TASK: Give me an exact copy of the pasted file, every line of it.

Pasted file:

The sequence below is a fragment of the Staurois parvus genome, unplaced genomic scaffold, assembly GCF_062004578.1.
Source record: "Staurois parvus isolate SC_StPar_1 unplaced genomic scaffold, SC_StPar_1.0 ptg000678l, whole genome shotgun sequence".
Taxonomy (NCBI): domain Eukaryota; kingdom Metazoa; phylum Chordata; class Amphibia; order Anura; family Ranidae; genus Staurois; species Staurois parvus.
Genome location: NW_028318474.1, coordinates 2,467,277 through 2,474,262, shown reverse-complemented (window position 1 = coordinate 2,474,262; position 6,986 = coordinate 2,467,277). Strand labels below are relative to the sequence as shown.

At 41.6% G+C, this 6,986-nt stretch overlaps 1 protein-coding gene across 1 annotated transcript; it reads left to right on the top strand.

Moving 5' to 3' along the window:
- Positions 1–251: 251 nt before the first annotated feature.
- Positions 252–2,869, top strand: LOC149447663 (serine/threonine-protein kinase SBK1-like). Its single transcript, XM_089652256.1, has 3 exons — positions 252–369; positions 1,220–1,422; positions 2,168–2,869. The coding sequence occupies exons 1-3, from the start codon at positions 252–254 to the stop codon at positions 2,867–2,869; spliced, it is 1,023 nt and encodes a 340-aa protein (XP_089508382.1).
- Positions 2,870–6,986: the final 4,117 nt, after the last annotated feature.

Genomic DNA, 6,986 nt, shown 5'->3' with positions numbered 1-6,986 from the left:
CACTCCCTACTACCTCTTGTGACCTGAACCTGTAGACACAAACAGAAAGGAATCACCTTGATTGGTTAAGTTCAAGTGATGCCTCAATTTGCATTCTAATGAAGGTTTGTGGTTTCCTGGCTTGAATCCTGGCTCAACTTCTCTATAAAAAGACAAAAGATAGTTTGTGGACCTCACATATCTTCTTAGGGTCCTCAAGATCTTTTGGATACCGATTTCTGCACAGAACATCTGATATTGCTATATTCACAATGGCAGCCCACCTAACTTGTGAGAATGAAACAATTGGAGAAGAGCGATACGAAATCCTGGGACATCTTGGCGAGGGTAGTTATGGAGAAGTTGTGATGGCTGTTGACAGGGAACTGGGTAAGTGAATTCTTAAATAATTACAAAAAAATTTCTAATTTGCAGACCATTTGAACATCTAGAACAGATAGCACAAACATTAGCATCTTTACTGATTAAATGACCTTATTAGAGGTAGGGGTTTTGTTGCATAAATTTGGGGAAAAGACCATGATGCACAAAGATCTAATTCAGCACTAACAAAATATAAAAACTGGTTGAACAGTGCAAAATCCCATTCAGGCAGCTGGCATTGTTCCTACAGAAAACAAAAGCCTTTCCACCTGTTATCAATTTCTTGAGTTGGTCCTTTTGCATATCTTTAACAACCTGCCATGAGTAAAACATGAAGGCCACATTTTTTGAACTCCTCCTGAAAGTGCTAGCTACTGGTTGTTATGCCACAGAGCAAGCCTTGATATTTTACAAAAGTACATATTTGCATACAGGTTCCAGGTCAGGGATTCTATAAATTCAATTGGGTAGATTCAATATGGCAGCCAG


The sequence below is a fragment of the Staurois parvus genome, unplaced genomic scaffold, assembly GCF_062004578.1.
Source record: "Staurois parvus isolate SC_StPar_1 unplaced genomic scaffold, SC_StPar_1.0 ptg000678l, whole genome shotgun sequence".
Taxonomy (NCBI): domain Eukaryota; kingdom Metazoa; phylum Chordata; class Amphibia; order Anura; family Ranidae; genus Staurois; species Staurois parvus.
Genome location: NW_028318474.1, coordinates 2,467,277 through 2,474,262, shown reverse-complemented (window position 1 = coordinate 2,474,262; position 6,986 = coordinate 2,467,277). Strand labels below are relative to the sequence as shown.

At 41.6% G+C, this 6,986-nt stretch overlaps 1 protein-coding gene across 1 annotated transcript; it reads left to right on the top strand.

Moving 5' to 3' along the window:
- Positions 1–251: 251 nt before the first annotated feature.
- Positions 252–2,869, top strand: LOC149447663 (serine/threonine-protein kinase SBK1-like). Its single transcript, XM_089652256.1, has 3 exons — positions 252–369; positions 1,220–1,422; positions 2,168–2,869. The coding sequence occupies exons 1-3, from the start codon at positions 252–254 to the stop codon at positions 2,867–2,869; spliced, it is 1,023 nt and encodes a 340-aa protein (XP_089508382.1).
- Positions 2,870–6,986: the final 4,117 nt, after the last annotated feature.

Genomic DNA, 6,986 nt, shown 5'->3' with positions numbered 1-6,986 from the left:
CACTCCCTACTACCTCTTGTGACCTGAACCTGTAGACACAAACAGAAAGGAATCACCTTGATTGGTTAAGTTCAAGTGATGCCTCAATTTGCATTCTAATGAAGGTTTGTGGTTTCCTGGCTTGAATCCTGGCTCAACTTCTCTATAAAAAGACAAAAGATAGTTTGTGGACCTCACATATCTTCTTAGGGTCCTCAAGATCTTTTGGATACCGATTTCTGCACAGAACATCTGATATTGCTATATTCACAATGGCAGCCCACCTAACTTGTGAGAATGAAACAATTGGAGAAGAGCGATACGAAATCCTGGGACATCTTGGCGAGGGTAGTTATGGAGAAGTTGTGATGGCTGTTGACAGGGAACTGGGTAAGTGAATTCTTAAATAATTACAAAAAAATTTCTAATTTGCAGACCATTTGAACATCTAGAACAGATAGCACAAACATTAGCATCTTTACTGATTAAATGACCTTATTAGAGGTAGGGGTTTTGTTGCATAAATTTGGGGAAAAGACCATGATGCACAAAGATCTAATTCAGCACTAACAAAATATAAAAACTGGTTGAACAGTGCAAAATCCCATTCAGGCAGCTGGCATTGTTCCTACAGAAAACAAAAGCCTTTCCACCTGTTATCAATTTCTTGAGTTGGTCCTTTTGCATATCTTTAACAACCTGCCATGAGTAAAACATGAAGGCCACATTTTTTGAACTCCTCCTGAAAGTGCTAGCTACTGGTTGTTATGCCACAGAGCAAGCCTTGATATTTTACAAAAGTACATATTTGCATACAGGTTCCAGGTCAGGGATTCTATAAATTCAATTGGGTAGATTCAATATGGCAGCCAG